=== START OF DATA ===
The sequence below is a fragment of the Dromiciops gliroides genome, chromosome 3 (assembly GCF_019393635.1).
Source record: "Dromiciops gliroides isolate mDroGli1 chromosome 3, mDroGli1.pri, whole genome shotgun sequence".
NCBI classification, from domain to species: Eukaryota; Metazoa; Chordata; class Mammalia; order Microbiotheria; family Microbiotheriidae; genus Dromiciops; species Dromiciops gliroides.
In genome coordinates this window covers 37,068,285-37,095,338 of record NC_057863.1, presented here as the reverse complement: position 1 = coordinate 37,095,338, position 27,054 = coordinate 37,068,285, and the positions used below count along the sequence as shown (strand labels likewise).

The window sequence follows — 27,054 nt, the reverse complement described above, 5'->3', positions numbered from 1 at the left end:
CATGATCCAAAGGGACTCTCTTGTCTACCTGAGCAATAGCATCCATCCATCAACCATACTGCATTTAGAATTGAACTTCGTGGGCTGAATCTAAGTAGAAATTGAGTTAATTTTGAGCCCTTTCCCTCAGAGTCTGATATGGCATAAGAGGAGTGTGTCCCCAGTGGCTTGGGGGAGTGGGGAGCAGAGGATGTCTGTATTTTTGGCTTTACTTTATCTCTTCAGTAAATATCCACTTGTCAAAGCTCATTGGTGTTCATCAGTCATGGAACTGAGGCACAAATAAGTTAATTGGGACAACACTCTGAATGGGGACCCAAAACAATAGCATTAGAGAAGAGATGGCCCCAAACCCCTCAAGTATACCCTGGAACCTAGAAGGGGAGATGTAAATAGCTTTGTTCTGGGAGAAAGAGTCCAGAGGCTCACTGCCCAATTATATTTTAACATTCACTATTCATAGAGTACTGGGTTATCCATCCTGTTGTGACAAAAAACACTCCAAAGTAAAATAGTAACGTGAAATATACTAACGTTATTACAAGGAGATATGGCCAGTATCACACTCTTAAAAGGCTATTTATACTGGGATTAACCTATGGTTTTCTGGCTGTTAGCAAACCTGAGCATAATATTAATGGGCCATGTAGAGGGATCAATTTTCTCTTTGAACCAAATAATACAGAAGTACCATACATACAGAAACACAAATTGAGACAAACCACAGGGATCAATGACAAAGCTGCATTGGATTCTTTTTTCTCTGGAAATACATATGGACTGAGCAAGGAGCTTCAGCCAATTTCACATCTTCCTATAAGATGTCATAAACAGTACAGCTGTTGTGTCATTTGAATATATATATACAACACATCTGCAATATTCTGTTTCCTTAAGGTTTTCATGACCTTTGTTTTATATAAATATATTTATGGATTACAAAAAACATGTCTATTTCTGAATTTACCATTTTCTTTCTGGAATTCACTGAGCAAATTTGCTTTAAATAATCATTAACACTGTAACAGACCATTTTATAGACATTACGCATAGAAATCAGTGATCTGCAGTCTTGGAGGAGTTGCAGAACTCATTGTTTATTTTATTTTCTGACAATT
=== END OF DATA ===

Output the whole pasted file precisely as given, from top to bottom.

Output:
The sequence below is a fragment of the Dromiciops gliroides genome, chromosome 3 (assembly GCF_019393635.1).
Source record: "Dromiciops gliroides isolate mDroGli1 chromosome 3, mDroGli1.pri, whole genome shotgun sequence".
NCBI classification, from domain to species: Eukaryota; Metazoa; Chordata; class Mammalia; order Microbiotheria; family Microbiotheriidae; genus Dromiciops; species Dromiciops gliroides.
In genome coordinates this window covers 37,068,285-37,095,338 of record NC_057863.1, presented here as the reverse complement: position 1 = coordinate 37,095,338, position 27,054 = coordinate 37,068,285, and the positions used below count along the sequence as shown (strand labels likewise).

The window sequence follows — 27,054 nt, the reverse complement described above, 5'->3', positions numbered from 1 at the left end:
CATGATCCAAAGGGACTCTCTTGTCTACCTGAGCAATAGCATCCATCCATCAACCATACTGCATTTAGAATTGAACTTCGTGGGCTGAATCTAAGTAGAAATTGAGTTAATTTTGAGCCCTTTCCCTCAGAGTCTGATATGGCATAAGAGGAGTGTGTCCCCAGTGGCTTGGGGGAGTGGGGAGCAGAGGATGTCTGTATTTTTGGCTTTACTTTATCTCTTCAGTAAATATCCACTTGTCAAAGCTCATTGGTGTTCATCAGTCATGGAACTGAGGCACAAATAAGTTAATTGGGACAACACTCTGAATGGGGACCCAAAACAATAGCATTAGAGAAGAGATGGCCCCAAACCCCTCAAGTATACCCTGGAACCTAGAAGGGGAGATGTAAATAGCTTTGTTCTGGGAGAAAGAGTCCAGAGGCTCACTGCCCAATTATATTTTAACATTCACTATTCATAGAGTACTGGGTTATCCATCCTGTTGTGACAAAAAACACTCCAAAGTAAAATAGTAACGTGAAATATACTAACGTTATTACAAGGAGATATGGCCAGTATCACACTCTTAAAAGGCTATTTATACTGGGATTAACCTATGGTTTTCTGGCTGTTAGCAAACCTGAGCATAATATTAATGGGCCATGTAGAGGGATCAATTTTCTCTTTGAACCAAATAATACAGAAGTACCATACATACAGAAACACAAATTGAGACAAACCACAGGGATCAATGACAAAGCTGCATTGGATTCTTTTTTCTCTGGAAATACATATGGACTGAGCAAGGAGCTTCAGCCAATTTCACATCTTCCTATAAGATGTCATAAACAGTACAGCTGTTGTGTCATTTGAATATATATATACAACACATCTGCAATATTCTGTTTCCTTAAGGTTTTCATGACCTTTGTTTTATATAAATATATTTATGGATTACAAAAAACATGTCTATTTCTGAATTTACCATTTTCTTTCTGGAATTCACTGAGCAAATTTGCTTTAAATAATCATTAACACTGTAACAGACCATTTTATAGACATTACGCATAGAAATCAGTGATCTGCAGTCTTGGAGGAGTTGCAGAACTCATTGTTTATTTTATTTTCTGACAATT